Until the Dawn’s Light

If you survived the Holocaust, you haven’t truly experienced it.

It was the above paradox that struck me the hardest during yesterday’s seminar and, after reading the text, it wasn’t a surprise to me why Appelfeld couldn’t talk about what happened in WWII directly, even if he hadn’t “truly experienced it”. It was easy enough to assume there was a parallel between the Adolf in the story and how he behaved and the Adolf that went down in history for mass genocide and tyranny. It’s hard to believe that it was purely coincidence that the boy Adolf punched at school, named Ernst, for being annoying, was Jewish. This book holds a thick undertone of eerie foreshadowing of what would come in the years after this story takes place.

But what bothered me further on a more personal level was the topic of assimilation that was also brought up in seminar yesterday. It is a particularly predominant issue today, even if we don’t think of it as such in a country like Canada that promotes multiculturalism. I often find that my relatives in Asia are surprised when they find out I can speak Mandarin Chinese fluently, as if being Canadian automatically means that I am incapable of doing so; they’re pleased when I tell them I still hold many Chinese traditions close to heart; they’re almost offended that even though I believe in tradition, I still believe in modernism too (“Nose ring? Tattoo? What kind of young Chinese woman are you?” some of them have said [to my face]).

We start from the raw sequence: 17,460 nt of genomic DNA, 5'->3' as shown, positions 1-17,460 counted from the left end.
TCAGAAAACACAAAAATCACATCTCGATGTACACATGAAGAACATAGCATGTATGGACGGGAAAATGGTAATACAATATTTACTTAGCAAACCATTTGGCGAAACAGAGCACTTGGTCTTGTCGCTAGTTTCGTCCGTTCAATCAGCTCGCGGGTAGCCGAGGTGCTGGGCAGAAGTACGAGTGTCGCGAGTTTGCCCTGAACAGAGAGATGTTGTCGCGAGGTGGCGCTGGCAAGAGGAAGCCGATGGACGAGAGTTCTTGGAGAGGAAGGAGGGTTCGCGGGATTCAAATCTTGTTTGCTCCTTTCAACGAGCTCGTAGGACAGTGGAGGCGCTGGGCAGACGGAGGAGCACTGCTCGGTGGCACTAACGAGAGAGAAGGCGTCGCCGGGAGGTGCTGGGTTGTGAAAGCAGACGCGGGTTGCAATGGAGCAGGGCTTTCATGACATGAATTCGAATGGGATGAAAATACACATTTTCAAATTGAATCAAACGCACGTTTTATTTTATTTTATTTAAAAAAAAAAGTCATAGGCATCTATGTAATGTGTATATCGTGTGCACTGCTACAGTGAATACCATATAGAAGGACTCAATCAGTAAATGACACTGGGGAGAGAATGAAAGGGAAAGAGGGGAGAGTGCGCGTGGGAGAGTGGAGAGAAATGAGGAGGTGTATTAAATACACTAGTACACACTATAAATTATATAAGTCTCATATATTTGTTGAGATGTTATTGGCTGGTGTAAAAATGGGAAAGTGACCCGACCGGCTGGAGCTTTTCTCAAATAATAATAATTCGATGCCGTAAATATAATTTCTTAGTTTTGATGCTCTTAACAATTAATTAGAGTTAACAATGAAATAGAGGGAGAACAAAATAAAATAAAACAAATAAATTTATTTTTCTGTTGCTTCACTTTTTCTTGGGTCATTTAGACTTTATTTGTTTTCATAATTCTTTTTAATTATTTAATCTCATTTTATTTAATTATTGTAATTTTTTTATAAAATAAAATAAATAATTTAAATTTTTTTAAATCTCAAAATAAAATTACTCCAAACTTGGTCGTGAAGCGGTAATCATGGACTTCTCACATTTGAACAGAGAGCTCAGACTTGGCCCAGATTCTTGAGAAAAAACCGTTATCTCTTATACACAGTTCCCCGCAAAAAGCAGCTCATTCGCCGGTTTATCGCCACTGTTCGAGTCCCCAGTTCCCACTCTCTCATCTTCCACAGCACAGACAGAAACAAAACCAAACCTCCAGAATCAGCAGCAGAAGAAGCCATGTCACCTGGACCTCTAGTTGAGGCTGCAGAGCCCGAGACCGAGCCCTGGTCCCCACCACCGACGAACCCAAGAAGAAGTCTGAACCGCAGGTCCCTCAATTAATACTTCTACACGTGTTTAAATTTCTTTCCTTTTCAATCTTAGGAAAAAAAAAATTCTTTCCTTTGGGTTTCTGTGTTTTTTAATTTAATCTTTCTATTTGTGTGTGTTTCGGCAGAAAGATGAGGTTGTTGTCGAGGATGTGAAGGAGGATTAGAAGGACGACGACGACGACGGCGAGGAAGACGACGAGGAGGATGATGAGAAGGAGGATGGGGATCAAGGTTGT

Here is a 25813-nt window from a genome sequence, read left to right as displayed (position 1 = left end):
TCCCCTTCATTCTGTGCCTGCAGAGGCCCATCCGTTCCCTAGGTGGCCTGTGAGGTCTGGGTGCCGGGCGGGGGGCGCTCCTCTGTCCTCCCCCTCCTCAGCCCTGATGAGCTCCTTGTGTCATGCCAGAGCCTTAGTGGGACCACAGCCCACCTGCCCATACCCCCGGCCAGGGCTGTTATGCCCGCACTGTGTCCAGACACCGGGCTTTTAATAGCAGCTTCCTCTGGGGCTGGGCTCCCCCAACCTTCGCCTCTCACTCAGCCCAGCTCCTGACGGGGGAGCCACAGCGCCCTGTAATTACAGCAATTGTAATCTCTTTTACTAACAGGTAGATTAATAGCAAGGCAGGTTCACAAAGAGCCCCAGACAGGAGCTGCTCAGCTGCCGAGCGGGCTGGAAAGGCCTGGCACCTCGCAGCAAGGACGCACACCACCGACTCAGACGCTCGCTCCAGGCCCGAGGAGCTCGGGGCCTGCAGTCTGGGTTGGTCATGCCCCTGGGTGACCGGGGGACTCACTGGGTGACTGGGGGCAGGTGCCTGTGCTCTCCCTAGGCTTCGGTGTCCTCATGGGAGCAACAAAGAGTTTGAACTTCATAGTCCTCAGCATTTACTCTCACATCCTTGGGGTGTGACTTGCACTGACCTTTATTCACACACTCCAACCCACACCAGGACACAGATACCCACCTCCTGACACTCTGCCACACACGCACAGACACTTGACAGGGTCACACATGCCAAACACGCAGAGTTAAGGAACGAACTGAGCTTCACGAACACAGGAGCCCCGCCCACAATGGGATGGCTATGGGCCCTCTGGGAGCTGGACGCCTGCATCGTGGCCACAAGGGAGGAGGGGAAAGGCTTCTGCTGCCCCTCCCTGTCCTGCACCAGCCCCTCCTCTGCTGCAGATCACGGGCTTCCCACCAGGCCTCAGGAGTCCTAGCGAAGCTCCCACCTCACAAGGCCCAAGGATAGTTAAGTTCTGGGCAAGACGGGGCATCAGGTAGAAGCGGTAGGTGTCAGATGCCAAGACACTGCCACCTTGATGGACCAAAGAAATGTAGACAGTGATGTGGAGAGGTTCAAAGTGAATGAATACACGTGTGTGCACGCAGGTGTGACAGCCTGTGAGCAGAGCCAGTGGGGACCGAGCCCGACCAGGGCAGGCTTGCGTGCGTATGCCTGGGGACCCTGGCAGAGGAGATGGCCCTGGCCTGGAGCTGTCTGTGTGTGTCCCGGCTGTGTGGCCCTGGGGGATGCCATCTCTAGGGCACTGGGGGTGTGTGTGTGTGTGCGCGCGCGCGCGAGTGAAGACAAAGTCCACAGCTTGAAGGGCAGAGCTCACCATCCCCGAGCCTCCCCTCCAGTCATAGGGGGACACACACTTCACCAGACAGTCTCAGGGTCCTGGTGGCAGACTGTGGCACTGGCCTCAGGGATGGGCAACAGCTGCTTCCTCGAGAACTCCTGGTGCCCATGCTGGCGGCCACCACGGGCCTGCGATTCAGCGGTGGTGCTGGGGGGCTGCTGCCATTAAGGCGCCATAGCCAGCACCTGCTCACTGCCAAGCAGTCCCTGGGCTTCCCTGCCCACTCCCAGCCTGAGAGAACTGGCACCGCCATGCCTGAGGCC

I know it’s worse in other parts of the world, and has been detrimental in the past for many groups of ethnic people. There are some who, in the 21st century, still feel that their culture is embarrassing, and some who are forced into believing that their culture is equivalent to shame. I don’t know what I would do if I were in Blanca’s shoes; my cultural identity is important to me and I’ve always believed that assimilation was not an option, but then again, Blanca and I live in vastly different worlds. Some describe assimilation as merely “washing out” culture; I believe it leans more towards “scrubbing a ‘stain’ clean”. In the text, assimilation goes beyond washing, scrubbing, scouring, bleaching, or any other related cleaning technique; in the text, to assimilate is to attempt to rewrite a history of peoples as if they never existed.

One comment

  1. Thank you for your thought-provoking post. I am especially struck by your statement of assimilation being like scrubbing a “stain” clean. I can’t know what that feels like, and your description of it at least helps. And that’s clearly how Adolf sees it in the text; he wants to not just wash Blanca of her Jewishness, but beat it out of her. And the saddest part is that she goes along with this for so long; she thinks he’s right early on and that she should be more like what he wants. She tries, but she will inevitably fail because he will always see her as stained. Perhaps her belief that he is right, he must be right, expresses the pressure to assimilate that many feel, such pressure that it can make one ashamed of one’s own identity. And her situation is such that she can’t have the option of valuing both her own heritage and her newly adopted culture; she has to go in the opposite extreme to be able to connect back to her religion, to figuratively kill off the pressure to assimilate, the parts of her that have assimilated. Which also is tragic.

    Thanks for helping me think further about this aspect of the text, and that aspects of her experience are actually quite widely shared.

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